Divorce Tips For Men: Should You Request Alimony?

child alimonyBy Jennifer M. Paine

Divorce Lawyer, Cordell & Cordell

Talking to a guy about asking for alimony from his wife is one of the toughest parts of my job as a divorce lawyer.

Tough not because the concept is difficult to explain, but tough because most guys just refuse to do it.

“Isn’t alimony a woman’s thing, after all?” In theory, no. In practice, sometimes it is.

But should that stop you from making sure you get your fair share and requesting your wife pay you alimony?

There is not one state where gender is one of the written factors to consider when awarding alimony.

In some states, the legislature or the courts have fashioned a framework based on years of marriage, household income and separate incomes to determine who receives alimony, if anyone, and for how long.

In most states, though, there is no framework, and, instead, the judge is left to a much more fact-intensive analysis – and one more susceptible to disguising an anti-male bias.

In Michigan, where I practice, arguing for alimony is like putting numbers into a black box and waiting guessingly for what will come out. The judge has the discretion to award alimony, but the award “must be based on what is just and reasonable under the circumstances of the case.”

What that usually comes down to is anyone’s guess, because “fair” means a lot of different things to a lot of different people. True, the award, if any, must balance the income and needs of the soon-to-be exes without impoverishing either and considering the parties’ respective income, ability to work, health, fault, need, and age. But the “right” balance is purely discretionary.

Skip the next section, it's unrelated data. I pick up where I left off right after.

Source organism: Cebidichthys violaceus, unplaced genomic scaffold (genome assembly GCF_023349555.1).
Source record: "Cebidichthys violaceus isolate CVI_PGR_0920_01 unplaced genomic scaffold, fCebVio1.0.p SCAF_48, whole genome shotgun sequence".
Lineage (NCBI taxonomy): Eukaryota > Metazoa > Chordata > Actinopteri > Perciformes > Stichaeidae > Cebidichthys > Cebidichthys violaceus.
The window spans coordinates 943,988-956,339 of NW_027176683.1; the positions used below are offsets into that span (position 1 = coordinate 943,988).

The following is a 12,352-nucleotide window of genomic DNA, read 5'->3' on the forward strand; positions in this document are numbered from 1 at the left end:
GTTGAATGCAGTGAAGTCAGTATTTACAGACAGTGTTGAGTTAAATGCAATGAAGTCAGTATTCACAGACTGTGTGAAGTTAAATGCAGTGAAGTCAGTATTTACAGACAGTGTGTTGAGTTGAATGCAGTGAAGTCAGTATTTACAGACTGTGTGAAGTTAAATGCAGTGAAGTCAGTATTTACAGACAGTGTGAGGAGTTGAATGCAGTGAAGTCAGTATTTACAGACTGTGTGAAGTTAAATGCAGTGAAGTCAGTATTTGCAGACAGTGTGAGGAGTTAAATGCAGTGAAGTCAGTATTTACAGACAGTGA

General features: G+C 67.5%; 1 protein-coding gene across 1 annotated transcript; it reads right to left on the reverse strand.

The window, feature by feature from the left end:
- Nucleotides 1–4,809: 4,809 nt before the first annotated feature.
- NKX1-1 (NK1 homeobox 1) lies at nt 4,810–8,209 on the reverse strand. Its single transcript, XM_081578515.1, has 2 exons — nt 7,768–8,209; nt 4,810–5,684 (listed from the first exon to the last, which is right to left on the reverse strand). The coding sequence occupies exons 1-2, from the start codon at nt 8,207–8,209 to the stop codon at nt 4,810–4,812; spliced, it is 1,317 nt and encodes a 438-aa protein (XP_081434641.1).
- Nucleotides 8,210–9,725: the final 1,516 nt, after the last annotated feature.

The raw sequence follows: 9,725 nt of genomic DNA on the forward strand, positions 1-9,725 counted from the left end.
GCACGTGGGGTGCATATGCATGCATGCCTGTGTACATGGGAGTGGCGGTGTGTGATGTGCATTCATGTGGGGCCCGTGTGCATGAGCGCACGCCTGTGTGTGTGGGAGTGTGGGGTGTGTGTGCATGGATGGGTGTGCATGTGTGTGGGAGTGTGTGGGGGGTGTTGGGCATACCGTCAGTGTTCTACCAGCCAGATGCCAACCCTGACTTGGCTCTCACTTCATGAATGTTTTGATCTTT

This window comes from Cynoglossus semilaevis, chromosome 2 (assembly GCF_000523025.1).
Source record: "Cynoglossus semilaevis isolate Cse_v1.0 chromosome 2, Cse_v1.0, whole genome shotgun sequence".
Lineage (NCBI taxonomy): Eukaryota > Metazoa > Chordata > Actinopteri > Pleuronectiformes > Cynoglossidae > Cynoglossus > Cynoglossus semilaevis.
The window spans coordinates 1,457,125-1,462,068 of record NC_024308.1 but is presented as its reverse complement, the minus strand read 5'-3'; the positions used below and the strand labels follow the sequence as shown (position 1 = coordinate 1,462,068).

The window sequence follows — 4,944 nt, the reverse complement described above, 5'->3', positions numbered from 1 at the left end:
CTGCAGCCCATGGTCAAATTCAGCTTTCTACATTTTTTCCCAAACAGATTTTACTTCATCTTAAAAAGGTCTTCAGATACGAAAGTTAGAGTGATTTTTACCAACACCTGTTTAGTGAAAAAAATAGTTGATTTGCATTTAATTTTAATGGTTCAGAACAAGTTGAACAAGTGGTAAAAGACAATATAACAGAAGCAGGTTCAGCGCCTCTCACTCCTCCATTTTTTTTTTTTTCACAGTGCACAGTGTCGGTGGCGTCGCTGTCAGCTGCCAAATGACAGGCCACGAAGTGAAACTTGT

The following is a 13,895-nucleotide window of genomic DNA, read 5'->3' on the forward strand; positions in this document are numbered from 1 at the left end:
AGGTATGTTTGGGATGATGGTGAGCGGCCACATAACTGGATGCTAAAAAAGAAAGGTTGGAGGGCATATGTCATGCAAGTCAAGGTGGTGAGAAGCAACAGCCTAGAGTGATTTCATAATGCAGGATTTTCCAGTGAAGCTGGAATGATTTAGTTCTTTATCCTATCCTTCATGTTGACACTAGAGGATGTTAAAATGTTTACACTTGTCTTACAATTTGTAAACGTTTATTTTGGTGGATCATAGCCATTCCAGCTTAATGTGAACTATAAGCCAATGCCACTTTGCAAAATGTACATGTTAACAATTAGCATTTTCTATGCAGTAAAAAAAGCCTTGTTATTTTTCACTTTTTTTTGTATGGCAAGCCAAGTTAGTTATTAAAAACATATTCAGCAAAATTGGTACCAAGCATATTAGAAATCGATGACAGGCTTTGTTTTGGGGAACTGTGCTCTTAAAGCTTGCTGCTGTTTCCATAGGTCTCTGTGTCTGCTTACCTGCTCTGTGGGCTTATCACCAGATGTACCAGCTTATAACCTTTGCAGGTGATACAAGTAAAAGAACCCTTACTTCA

The problem is, judges have so much discretion that virtually any award is acceptable on appeal. A discretionary ruling receives the greatest amount of deference on appeal.

Moreover, although the judge must state findings of fact on each support factor, there are so many factors that it is easy to mask what is really punishment for being “lazy” or suspicion for “milking it” in the name of age, employability and potential to earn money.

So long as the judge rationalizes the decision with the other factors (age, health, lifestyle, employability, marriage length, etc.), the award will survive appeal even if gender was one of the (unstated) considerations, or even the guiding one.

So, how many guys actually receive alimony? In 2000, men made up only 4% of divorcees receiving alimony, according to the U.S. Census Bureau. By 2009, the figure had doubled to 8%, but the study did not include men who could have obtained alimony and just refused to request it.

The “doubled” figure might sound impressive, but over the same timespan, men bore almost 75% of the job loss in the nation, women’s earning capacities increased to 80% of their working male counterparts, and women still received 92% of all alimony awards. See “The Controversial Rise in Manimony” by Hillary Stout.

Why the disparity? There are many reasons.

I can tell you, from my practice, that a lot of guys just refuse to ask for it. Asking for alimony is perceived as a sign of weakness, further emasculating them in a relationship that was already lopsided and broken.